Friday, September 19, 2014
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Red Lake shootings
Troubled teen kills nine, and himself, in Red Lake
Recounting the horror of the shootings
Red Lake stunned by shootings, and by spotlight
Starting the long process of healing
Political leaders mourn Red Lake deaths
Band members in the Twin Cities grieve from a distance
Searching for reasons behind school shootings
A glimpse into the life of Jeff Weise
Shooting shows benefits, limits of school safety plans
Red Lake shooting stirs memories at Rocori High School
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Mentally ill teens wait months for treatment
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Dr. Reed Sulik is a child psychiatrist who runs a mental health treatment program in St. Cloud. He says Minnesota's mental health system is severely understaffed. (MPR file photo)
Several reports indicate the 16-year-old boy who killed nine people and himself earlier this week on the Red Lake Indian reservation was suffering from depression. One report in the Washington Post said Jeff Weise had been hospitalized in the past for suicidal tendencies. Nationwide, an estimated 15 million kids grapple with some form of mental illness. But in Minnesota, a severe shortage of child psychiatrists means patients typically wait months for treatment.

Rochester, Minn. — Child psychiatrist Reed Sulik runs a busy a practice in St. Cloud. His colleagues include three other child psychiatrists, and a handful of Ph.D.-level therapists. It's a sizeable operation, especially by non-metro standards. But Sulik says they can't meet the demand.

"Even though those might large numbers, especially compared to other areas, it is still months before a new patient evaluation can be accommodated by our staff," Sulik says.

That's because child mental health specialists like Sulik are few and far between. According to experts in the field that shortage poses a huge problem, depriving kids who desperately need help.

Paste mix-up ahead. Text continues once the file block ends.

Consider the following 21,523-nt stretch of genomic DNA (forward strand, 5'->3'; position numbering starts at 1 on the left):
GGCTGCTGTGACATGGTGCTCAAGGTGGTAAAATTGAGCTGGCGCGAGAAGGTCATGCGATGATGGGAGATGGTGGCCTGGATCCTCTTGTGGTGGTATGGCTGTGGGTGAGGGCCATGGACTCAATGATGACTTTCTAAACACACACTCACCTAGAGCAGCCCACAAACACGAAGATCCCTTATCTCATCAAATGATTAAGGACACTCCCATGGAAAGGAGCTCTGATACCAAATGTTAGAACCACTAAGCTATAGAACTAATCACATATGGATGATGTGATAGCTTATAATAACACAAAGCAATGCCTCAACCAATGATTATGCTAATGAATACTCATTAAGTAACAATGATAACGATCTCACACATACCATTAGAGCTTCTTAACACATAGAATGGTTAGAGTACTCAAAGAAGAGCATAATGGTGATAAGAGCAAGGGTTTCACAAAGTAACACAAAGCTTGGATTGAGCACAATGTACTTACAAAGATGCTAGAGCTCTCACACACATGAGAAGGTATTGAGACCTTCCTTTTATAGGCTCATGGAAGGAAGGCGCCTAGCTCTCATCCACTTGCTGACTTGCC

Details are still emerging about Jeff Weise's situation. It does appear that school officials and some mental health providers knew he had problems.

Even so, child psychiatrist Reed Sulik says when something like Red Lake shootings occur, it's clear the system needs work.

In spite of feeling as if we are doing so much, and trying to be innovative and trying to improve access to care, we're still not doing enough.
- Dr. Reed Sulik

"In spite of feeling as if we are doing so much, and trying to be innovative and trying to improve access to care, we're still not doing enough," Sulik says. "Because we're not catching these kids that really need to be caught and helped."

Sulik says the issue of children's mental health needs to be addressed by state lawmakers. Sue Abderholden agrees. She's the executive director of the Minnesota chapter of the National Alliance For the Mentally Ill. Abderholden says the mental health system is underfunded.

Minnesota spends approximately $180 million a year on programs and services related to children's mental health. A $1.5 million federal grant designated for mental health is divided among the state's Indian communities. The Red Lake band receives roughly $211,000 specifically for mental health services.

Even so, Abderholden says that's not enough. She says the system needs to be more comprehensive.

"Children don't live in a vacuum. You can't say, 'We're going to focus on mental health now. Now we're going to focus on academics.' Often, you have to do it at the same time," says Abderholden.

The state is trying, according to Glenace Edwall, who directs the children's mental health division of the Minnesota Department of Human Services. She says the state has spent the past few years trying to bring more services into its public schools. Edwall says early detection is key.

"I think if there's one general strategy we've really been trying to push these last four to five years, it's early identifying," says Edwall. "Because the interventions that can be done early in the course of a disorder are just more effective then waiting until things are very serious."

But with a shortage of mental health providers, especially child psychiatrists, the effort can only go so far. While work continues to recruit more specialists, patient backlogs will inevitably continue to mount.

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